Many of you know that I don’t photograph flowers—except when I do. Two photographs of flowers play bookends here to the rest of my haul from walking in Schoepfle Garden a week ago Saturday. In between are lichens on a low retaining wall and some favorite trees along the Vermilion River. Elsewhere in the park, I wasn’t surprised to see this stump; the tree had been visibly ailing. But I was surprised that someone had painted the edges of the stump with orange paint. Drawing closer, however, I saw that it wasn’t orange paint but a bright-orange fungus. None of my photographs of the fungus up close came out. I wonder if the brightness could have thrown off my camera’s focussing ability. Had I done more chimping, I might have noticed that the fungus was not in focus. Maybe I would even have thought to try manual focus. At least the section of the stump that is spalted turned out. The next photograph is in monotone because it was too confusing in color. Moving in, thus cutting down on the number of elements in the frame, the subject could handle color. I found some Leptothrix discophora along the river, but we’ve had so much rain that it was quite young (previous films having been washed down toward Lake Erie) and probably is all gone by now. Even though this film is very young, you know you’re looking at L. discophora when the water reflects the surrounding foliage so brilliantly. The opening flower photograph is of dogwood, but I don’t know the name of the closing flower. Maybe one or more of you do. The last image is a crop of the previous one. Click on it to see it larger.
May 22, 2019
Last April I posted three photographs of a rock I see whenever I go to the Schoepfle Garden. In the Comments, Alan Goldsmith asked if I’d thought of photographing the rock from the same place every time. I confess that I’d only been trying to find the most interesting composition each time. But his comment lodged in my brain, and I have since tried to stick with the same view or two when I visit. So here are two photographs I took of the rock Saturday. Following those are some photos I’d taken of the rock from the same vantage points on June 2 and July 14, 2018.
Shortly after posting photos of this rock last April, I named the rock Table Rock. Now I can keyword this specific rock in Lightroom and call up its photos easily. But there’s another advantage in naming features in the landscape. For me, attaching words increases the intimacy I feel with the named thing. I can’t say why this is so. Perhaps some of you have some relevant ideas.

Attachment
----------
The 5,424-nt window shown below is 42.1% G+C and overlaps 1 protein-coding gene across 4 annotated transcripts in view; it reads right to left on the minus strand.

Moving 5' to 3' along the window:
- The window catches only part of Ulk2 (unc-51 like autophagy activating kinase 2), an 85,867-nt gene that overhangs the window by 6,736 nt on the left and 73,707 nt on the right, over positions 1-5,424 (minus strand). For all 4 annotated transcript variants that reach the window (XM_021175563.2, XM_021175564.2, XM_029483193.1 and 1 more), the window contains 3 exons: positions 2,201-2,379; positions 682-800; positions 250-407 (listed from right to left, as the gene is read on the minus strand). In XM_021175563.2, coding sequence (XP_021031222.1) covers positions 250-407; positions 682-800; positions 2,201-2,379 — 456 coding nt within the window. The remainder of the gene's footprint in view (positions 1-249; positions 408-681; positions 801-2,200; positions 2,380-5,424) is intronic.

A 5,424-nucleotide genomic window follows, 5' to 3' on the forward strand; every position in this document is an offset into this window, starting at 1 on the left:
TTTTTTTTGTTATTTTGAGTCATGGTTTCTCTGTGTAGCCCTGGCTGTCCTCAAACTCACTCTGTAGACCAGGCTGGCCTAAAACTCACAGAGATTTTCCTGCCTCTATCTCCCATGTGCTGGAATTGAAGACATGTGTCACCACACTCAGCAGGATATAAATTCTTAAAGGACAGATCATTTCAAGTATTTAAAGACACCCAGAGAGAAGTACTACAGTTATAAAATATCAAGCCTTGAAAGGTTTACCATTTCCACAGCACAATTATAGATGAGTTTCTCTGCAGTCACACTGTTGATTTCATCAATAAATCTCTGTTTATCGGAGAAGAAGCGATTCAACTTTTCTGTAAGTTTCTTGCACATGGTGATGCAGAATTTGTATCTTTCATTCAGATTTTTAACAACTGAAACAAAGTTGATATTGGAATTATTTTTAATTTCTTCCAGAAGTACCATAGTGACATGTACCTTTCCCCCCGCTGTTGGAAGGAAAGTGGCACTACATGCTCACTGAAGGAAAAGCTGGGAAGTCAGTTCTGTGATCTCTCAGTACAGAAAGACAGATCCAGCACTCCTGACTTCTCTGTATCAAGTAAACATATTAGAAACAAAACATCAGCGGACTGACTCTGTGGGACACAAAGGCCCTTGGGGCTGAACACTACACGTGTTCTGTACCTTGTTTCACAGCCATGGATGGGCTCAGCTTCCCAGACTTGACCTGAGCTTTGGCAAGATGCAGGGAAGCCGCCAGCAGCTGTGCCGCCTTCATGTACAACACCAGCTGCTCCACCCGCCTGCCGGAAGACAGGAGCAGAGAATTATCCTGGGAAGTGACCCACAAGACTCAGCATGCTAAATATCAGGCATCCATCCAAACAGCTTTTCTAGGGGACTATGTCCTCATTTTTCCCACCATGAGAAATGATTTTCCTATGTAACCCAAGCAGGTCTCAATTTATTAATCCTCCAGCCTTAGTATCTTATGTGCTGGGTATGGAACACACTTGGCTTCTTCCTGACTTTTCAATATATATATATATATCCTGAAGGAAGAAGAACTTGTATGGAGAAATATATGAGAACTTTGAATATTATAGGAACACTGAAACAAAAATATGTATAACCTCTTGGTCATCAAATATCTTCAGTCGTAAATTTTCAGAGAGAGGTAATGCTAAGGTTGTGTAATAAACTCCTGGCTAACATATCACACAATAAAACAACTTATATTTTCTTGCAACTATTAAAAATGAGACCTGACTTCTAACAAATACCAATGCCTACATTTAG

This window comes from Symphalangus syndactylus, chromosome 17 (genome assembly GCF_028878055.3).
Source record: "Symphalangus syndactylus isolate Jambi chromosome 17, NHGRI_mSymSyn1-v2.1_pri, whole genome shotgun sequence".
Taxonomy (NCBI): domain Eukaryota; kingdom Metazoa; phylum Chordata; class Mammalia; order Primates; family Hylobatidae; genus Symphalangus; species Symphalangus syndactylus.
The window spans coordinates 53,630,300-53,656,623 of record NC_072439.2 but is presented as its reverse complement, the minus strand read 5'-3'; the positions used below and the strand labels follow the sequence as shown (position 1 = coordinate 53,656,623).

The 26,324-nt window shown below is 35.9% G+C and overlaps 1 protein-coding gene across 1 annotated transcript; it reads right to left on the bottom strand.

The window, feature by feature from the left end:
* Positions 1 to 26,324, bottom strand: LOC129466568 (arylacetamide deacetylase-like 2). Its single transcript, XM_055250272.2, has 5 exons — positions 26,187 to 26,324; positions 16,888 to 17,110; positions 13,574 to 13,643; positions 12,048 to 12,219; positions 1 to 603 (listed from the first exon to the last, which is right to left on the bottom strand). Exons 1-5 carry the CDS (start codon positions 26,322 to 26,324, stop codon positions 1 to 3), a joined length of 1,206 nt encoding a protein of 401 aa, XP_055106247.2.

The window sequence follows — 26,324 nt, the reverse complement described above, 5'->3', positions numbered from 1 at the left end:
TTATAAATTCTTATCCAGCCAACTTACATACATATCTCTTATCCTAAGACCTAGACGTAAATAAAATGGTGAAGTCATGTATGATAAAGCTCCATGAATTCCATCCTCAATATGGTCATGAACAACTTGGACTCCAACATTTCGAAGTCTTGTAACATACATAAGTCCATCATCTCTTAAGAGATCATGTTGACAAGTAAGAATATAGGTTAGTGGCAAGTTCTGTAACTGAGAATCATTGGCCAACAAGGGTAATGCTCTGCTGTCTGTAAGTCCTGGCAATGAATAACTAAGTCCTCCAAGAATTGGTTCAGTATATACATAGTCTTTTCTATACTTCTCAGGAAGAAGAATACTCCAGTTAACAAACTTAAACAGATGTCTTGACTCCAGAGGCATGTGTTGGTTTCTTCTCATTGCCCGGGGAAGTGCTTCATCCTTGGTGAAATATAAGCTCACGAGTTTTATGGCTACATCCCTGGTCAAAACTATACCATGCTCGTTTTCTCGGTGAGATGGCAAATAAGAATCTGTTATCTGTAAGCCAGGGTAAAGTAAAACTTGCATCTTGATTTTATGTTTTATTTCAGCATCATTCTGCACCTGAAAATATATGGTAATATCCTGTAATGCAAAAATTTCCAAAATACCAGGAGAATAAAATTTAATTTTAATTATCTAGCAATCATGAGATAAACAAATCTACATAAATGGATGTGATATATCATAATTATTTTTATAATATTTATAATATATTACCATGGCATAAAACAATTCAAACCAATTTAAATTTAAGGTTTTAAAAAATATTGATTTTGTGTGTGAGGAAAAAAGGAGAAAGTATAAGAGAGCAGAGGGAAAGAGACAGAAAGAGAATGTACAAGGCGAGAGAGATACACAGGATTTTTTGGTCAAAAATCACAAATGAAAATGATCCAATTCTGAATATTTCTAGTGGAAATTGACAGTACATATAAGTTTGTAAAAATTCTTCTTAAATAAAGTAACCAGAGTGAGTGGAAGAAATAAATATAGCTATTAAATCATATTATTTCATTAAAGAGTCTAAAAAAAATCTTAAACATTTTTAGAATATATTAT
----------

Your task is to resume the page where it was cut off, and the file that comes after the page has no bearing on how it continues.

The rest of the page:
November 3, 2018
This summer and fall have seen far too much rain to produce much in the way of colorful Leptothrix discophora films. But I miss them, so this post delves into photographs I took of this evidence of iron bacteria along Ohio’s Vermilion River between 2008 and 2010, before I’d started the blog. Some of these photos may be repeats of other dives into the archives. I hope that since I can’t remember if I’ve shown them, you can’t either.
July 29, 2018
Two weeks ago I made my way to the Vermilion River, something I do less often than I used to now that we are living back in town. The river still charms me, I’m happy to say, and I was in special good luck July 14 because the river’s water level was low and its banks embellished with iridescent patches of Leptothrix discophora. When the water is low, I get to wade across to the other side, where I usually can find more colonies of my favorite bacterium (photos to come). The wade itself is a treat, though, and I love seeing the ripples filled with sunshine at my feet.
June 24, 2018
Maybe it’s not as bad as a parking lot, but I don’t like what the Metropark people did to “my” Back Pond at Schoepfle Garden. For many years I have taken photographs of this small pond (see here, and keep scrolling), relishing the natural ripples on its surface that the wind makes as well as stiller moments. But recently the managers decided the pond needed aeration. (Why?) So they installed an aerator. Now the pond has artificial ripples—always the same and all the time. To make matters worse, it also installed a four-foot-high cast-iron statue of an eagle.
As much as I dislike the aerator, I photographed the artificial ripples a few months ago, and have to admit that they have their own kind of beauty.
June 23, 2018
The last time I went to Schoepfle Garden, I noticed for the first time this paper-bark maple tree.